MSNBC's Nicolle Wallace Says Trump Impeachment Senate Conviction Will Depend on Whether John Bolton Testifies

MSNBC anchor Nicolle Wallace has claimed that the testimony of former national security adviser John Bolton could be the difference in whether or not President Donald Trump will be convicted in a possible Senate impeachment trial.

Wallace made the claim during a panel discussion on Monday, in response to political analyst John Heilemann's assertion that "so much now hinges" on Bolton's potential testimony. Heilemann believes Bolton is the "most high value target on the list by a long, long way."

"The more we learn about him and his role in this, where he was and what conversations he had, what he was privy to, what he witnessed, if he came forward and told the story—it might be enough to start to shift the tectonic plates," said Heilemann, before adding the caveat that "Republicans are resistant to even powerful pieces of evidence."

"Look, I'm reluctant to say this out loud because I don't want to put anything in the water that could disincentivize John Bolton from testifying if that's what he wants to do," replied Wallace. "But I believe that John Bolton is the difference between conviction and no conviction in the Senate."

The panel seemed to agree that Bolton's credibility in conservative circles could be a game changer in terms of the potential outcome of a Senate trial. Before serving as Trump's national security adviser, Bolton served as U.S. Ambassador to the United Nations in the administration of former President George W. Bush. Prior to that, had served in various roles under former presidents Ronald Reagan and George H.W. Bush.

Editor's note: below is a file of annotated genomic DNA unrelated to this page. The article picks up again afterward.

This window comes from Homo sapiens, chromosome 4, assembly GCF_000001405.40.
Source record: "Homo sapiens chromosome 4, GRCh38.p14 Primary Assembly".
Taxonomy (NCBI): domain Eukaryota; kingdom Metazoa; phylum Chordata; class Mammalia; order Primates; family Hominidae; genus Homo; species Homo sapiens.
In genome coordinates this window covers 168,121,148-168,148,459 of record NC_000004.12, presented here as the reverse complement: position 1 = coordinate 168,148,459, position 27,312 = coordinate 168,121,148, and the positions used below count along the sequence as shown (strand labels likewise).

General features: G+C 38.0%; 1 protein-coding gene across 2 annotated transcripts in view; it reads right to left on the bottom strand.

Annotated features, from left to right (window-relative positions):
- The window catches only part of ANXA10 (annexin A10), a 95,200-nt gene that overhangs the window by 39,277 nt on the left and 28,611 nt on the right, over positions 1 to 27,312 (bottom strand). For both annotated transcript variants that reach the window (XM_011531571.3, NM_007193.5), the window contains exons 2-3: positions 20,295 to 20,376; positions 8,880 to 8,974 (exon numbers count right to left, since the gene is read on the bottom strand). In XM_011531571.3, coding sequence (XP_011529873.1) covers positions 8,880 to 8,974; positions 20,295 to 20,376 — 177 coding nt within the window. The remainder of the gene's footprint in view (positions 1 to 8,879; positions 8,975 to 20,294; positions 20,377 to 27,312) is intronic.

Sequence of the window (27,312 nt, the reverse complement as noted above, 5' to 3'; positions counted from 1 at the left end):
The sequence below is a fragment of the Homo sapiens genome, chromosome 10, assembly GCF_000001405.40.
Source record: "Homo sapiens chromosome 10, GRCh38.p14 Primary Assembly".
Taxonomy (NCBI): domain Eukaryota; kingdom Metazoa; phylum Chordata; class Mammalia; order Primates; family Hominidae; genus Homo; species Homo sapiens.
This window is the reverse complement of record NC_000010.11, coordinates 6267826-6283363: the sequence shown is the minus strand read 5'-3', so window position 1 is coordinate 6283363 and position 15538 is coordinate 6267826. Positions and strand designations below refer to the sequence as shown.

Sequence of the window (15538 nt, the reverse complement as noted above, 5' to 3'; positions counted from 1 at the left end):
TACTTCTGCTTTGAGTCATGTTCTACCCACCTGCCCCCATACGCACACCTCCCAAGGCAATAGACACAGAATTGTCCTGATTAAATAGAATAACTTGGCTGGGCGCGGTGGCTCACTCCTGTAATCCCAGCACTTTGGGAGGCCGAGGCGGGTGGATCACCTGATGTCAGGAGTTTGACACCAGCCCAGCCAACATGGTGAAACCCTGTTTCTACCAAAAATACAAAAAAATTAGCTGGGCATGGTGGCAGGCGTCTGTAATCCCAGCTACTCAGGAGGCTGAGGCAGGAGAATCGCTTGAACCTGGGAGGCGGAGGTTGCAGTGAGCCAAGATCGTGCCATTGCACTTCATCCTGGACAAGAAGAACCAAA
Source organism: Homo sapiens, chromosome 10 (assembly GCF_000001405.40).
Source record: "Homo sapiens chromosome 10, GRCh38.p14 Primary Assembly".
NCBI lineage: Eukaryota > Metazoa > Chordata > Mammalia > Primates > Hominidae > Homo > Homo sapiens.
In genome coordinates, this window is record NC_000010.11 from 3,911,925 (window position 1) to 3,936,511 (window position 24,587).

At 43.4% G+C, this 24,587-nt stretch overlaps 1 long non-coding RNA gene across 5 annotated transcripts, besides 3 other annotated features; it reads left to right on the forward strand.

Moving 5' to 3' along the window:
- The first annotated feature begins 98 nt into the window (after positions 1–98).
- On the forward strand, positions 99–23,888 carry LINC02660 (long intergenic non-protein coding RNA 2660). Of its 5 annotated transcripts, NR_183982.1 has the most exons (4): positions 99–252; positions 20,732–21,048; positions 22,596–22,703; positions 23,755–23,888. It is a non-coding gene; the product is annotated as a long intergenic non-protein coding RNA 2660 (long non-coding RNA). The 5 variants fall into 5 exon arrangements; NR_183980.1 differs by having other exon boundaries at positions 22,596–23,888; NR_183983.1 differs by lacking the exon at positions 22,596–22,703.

"I think Bolton is incredibly consequential," said GOP strategist Rick Wilson. "Bolton has a symbolic value that transcends the Trump administration. Because basically who is left in the Trump administration? A bunch of nobodies and dead-enders, and fourth- or fifth-tier people. Then John Bolton came in and a few Republicans who had been a little nervous were like 'OK, he's part of the long stretch from Reagan through today of conservative foreign policy.'"

John Bolton
John Bolton has so far refused to testify at the impeachment inquiry. The former national security adviser seems to disagree with President Donald Trump over whether he was fired or resigned from his position in September. SERGEI GAPON/Getty

Wallace bolstered Wilson's assessment of Bolton by suggesting he had a historically significant place in shaping modern conservative views on foreign policy.

"To understand what he is to Republican foreign policy, he is what [former Supreme Court Justice] Scalia was to conservative judicial philosophy... he is the standard bearer of conservative foreign policy," claimed Wallace. "In terms of going into this White House, he legitimized an otherwise reckless and ignorant and uninformed president."

Wilson added that the former ambassador's testimony could potentially raise the stakes of the impeachment inquiry by undermining a key argument Republicans have been making in defense of the president.

"The Republicans put an awful lot of their bets on the 'hearsay' phrase," said Wilson. "John Bolton can speak to the details, to the timeline, to motive—there's a lot here if Bolton decides to do the right thing."

According to a Saturday report in The New York Times, Bolton does have first-hand knowledge that could be relevant to the inquiry. Before departing from his national security adviser role in September, Bolton reportedly held a private meeting with Trump and tried to dissuade the president from withholding aid to Ukraine, which Trump was allegedly trying to exchange for an investigation against his political rival, former Vice President Joe Biden.

Bolton has yet to do or say anything that suggests he is likely to volunteer his testimony to the inquiry.

MSNBC's Nicolle Wallace Says Trump Impeachment Senate Conviction Will Depend on Whether John Bolton Testifies | News